Democrats won far too many races in this year’s midterms — far more than they were supposed to win, or historically would have won, thanks to mass mail-in voting — because too many Americans literally voted against their own interests for some reason.
Republicans were on pace to win historic numbers of House and Senate races after two years of anti-fossil fuel policies emanating from the White House and the congressional Democratic majority, policies that led to high gasoline and diesel prices and now, anticipated shortages just as winter descends on the country.
In fact, experts are warning that shortages of diesel fuel and heating oils could be so significant that a quarter of all Americans are facing looming blackouts as temperatures drop.
A new report from the North American Electric Reliability Corporation (NERC), a regulatory body that manages grid stability, says that “grids from the Great Lakes to Louisiana, New England, Carolinas, and all of Texas are the most at risk for power supply shortfalls during high-demand periods,” Zero Hedge reported Friday.
The organization said that if there is a cold snap for weeks on end, that could lead to major strains on power grids as demand from households and businesses rises significantly. Such demand would lead to rapid drawdowns of natural gas, coal, and backup diesel generators, which could then lead to shortages and power disruptions.
“The trend is we see more areas at risk, we see more retirements of critical generation, fuel challenges and we are doing everything we can. These challenges don’t kind of appear out of nowhere,” said John Moura, NERC’s director of reliability assessment, during a media briefing.
Already, the demand for diesel fuel is rising along the East Coast, despite the fact that Joe Biden’s policies have caused the fuel to spike again to nearly $5 a gallon (keep in mind that most everything moves by diesel fuel, so the higher it is, the more inflation will rise). And this comes as diesel supplies are already at record lows; supplies of fuels to power the economy, the grid, and the transportation industry are down to 25 days only.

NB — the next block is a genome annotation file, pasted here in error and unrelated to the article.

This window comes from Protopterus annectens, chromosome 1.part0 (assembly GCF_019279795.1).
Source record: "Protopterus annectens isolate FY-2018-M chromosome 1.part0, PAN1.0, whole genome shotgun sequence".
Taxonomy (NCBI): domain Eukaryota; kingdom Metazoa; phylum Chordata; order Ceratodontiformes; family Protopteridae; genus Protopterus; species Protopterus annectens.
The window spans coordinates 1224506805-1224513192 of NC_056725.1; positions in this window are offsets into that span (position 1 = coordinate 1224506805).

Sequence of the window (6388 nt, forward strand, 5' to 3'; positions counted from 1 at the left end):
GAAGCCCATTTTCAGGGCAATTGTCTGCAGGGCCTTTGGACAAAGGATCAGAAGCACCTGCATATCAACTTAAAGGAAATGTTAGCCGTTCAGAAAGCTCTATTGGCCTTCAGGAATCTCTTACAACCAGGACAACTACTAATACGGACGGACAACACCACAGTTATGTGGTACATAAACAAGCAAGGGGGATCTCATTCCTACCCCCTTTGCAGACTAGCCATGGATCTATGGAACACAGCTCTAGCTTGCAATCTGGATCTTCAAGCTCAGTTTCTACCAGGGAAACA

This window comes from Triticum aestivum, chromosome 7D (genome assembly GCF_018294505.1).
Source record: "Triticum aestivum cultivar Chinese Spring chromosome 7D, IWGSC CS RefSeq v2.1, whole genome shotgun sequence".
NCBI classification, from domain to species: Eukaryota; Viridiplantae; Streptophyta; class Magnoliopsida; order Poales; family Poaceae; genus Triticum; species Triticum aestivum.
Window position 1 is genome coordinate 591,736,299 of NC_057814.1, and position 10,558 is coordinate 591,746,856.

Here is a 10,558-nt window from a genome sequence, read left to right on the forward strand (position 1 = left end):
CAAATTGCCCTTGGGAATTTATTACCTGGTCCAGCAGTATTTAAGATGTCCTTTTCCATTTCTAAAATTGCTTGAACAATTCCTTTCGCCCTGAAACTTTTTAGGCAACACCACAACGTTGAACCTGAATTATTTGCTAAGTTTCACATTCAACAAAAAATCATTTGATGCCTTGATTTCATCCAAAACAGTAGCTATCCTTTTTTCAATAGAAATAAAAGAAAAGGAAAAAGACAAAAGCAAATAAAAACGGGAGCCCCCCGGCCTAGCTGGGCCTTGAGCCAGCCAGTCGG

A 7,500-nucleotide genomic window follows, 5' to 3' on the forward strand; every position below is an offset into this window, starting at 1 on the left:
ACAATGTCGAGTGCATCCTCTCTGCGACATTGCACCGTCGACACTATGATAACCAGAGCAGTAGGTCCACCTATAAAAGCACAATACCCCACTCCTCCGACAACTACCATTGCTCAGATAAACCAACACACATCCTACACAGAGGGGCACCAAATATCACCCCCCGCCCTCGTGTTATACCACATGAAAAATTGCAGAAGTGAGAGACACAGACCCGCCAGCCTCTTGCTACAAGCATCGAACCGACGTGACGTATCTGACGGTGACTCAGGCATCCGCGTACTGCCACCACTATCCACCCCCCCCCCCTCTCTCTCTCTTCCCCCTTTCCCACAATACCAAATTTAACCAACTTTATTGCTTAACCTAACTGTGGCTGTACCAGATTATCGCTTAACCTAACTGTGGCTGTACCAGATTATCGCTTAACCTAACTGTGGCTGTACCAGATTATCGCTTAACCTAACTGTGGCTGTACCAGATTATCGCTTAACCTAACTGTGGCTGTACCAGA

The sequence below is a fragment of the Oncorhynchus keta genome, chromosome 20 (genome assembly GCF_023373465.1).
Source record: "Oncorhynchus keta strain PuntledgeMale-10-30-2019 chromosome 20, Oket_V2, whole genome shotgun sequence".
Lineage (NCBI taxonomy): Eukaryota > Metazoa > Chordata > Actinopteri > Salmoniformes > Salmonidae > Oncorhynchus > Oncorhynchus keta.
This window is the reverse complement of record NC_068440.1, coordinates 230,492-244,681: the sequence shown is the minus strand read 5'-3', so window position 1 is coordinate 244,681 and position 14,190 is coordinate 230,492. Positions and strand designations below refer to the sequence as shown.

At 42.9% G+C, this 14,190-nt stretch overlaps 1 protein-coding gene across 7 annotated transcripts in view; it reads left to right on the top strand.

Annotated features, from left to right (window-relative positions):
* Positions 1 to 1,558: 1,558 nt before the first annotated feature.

And, that may be about to get worse.
“Top domestic concerns in the short term are the potential for a rail strike in December, energy shortages that could hit electric grids this Winter, and inflating food prices,” said a Friday analysis from private intelligence firm Forward Observer.
“A rail strike in December would have an effect on both energy shortages and food prices as oil and agricultural products move by rail. A concern in the longer term is cyber security vulnerabilities of critical infrastructure. A concerning development is the approaching deadline in January for a plan from the Department of Homeland Security for the continuity of the economy in the case of a catastrophic cyber attack,” the analysis continued. “DHS had two years to create this plan and has evaded questioning from lawmakers on its progress.”
Later in Friday’s assessment:
U.S. gas inventories rose by a record 64 billion cubic feet last week, bringing total stockpiles to 3.644 trillion cubic feet as of 11 November. According to a report from the North American Electric Reliability Council, severe weather this winter may cause demand to outpace supply, but this year’s assessment is less dire than in 2021. The report stated that the grids in Texas and the Northeast are most at risk for supply shortfalls.
Worse, a top oil company CEO predicted that supplies will continue to be tight for at least the next two years — the remainder of Joe Biden’s first term — meaning prices will remain high, too.
“Hess CEO John Hess stated that underinvestment in shale production will lead to tight oil supplies and modest growth for the next two years. Hess projected U.S. production to peak at 13 million barrels per day and that with shale supplies likely to stay tight, the U.S. will no longer act as a global swing producer,” the analysis said.
Anyone who doesn’t believe all of this is intentional — to push a ridiculous, expensive “green” agenda — is fooling themselves, which explains again why so many Democrats kept their jobs this year.